Most homebuyers don’t believe in a “forever home”

by Rincey Abraham

The concept of a forever home – a single place that will last throughout a person’s life – is a dying idea to most people, according to Taylor Morrison’s 2017 Consumer Survey. The survey looked at 1,000 adults who have purchased a home in the last three years or are likely to purchase a home in the next three years.

Of all homebuyers, 56 percent expect to change where and how they live over time as their lifestyles evolve, eliminating the idea that the majority of homebuyers are looking for a “forever home.” Instead, agents can expect their current clients to become future prospects as they look to adjust their homes to their changing life situations.

Around 58 percent of Millennial prospective homebuyers responded similarly, with a third of Millennial buyers saying they plan on living in their next homes for less than 10 years.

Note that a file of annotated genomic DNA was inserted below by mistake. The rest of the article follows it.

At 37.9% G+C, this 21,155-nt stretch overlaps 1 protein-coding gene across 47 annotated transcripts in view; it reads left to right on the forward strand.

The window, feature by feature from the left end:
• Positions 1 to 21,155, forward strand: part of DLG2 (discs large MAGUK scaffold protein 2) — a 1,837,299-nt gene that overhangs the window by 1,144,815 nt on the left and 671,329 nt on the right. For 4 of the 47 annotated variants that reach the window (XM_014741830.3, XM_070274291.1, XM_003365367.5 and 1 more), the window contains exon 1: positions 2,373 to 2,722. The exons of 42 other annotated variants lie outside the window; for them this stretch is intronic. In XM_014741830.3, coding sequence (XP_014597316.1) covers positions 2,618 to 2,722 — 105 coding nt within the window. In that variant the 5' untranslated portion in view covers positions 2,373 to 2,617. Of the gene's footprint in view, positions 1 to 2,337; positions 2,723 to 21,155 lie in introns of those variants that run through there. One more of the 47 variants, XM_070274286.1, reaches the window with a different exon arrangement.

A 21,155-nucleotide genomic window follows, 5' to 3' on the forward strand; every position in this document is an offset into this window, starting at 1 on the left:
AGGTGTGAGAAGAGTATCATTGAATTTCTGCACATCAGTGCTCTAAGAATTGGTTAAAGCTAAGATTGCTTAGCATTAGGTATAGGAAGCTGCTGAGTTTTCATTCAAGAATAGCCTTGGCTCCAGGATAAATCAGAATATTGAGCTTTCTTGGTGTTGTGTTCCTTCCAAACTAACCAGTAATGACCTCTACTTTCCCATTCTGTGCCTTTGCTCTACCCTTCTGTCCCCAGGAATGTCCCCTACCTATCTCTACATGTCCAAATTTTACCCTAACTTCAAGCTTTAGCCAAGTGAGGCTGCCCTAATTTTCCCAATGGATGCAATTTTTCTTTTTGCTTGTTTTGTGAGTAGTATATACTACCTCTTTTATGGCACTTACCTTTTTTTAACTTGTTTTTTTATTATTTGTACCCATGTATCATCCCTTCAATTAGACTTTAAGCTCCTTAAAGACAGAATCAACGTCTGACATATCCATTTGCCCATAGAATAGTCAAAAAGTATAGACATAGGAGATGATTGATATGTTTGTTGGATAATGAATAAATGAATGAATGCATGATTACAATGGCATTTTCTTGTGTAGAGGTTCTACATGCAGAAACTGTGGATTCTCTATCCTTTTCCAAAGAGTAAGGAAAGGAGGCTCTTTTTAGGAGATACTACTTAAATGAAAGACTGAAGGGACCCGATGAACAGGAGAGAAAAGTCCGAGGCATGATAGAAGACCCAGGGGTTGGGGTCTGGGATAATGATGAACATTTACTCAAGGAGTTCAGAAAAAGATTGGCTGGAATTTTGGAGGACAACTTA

“Understanding the lens in which homeowners and homebuyers are seeing the market is integral to our strategy,” said Sheryl Palmer, Taylor Morrison president and chief executive officer. “In the last decade so much about the housing industry has changed—from locations where people want to live, to the types of homes people want to buy.”

The survey also found that prospective homebuyers are not significantly swayed by the potential for higher mortgage rates. Recent and prospective buyers said they would take on low double-digit interest rates in order to own a home because the idea of homeownership appeals to them.

“While we are unlikely to see double-digit interest rates in the foreseeable future, consumers’ tolerance for higher potential rates signal a real commitment among prospective buyers to make their home purchase a reality,” said Tawn Kelley, Taylor Morrison Home Funding executive vice president and president of mortgage operations.

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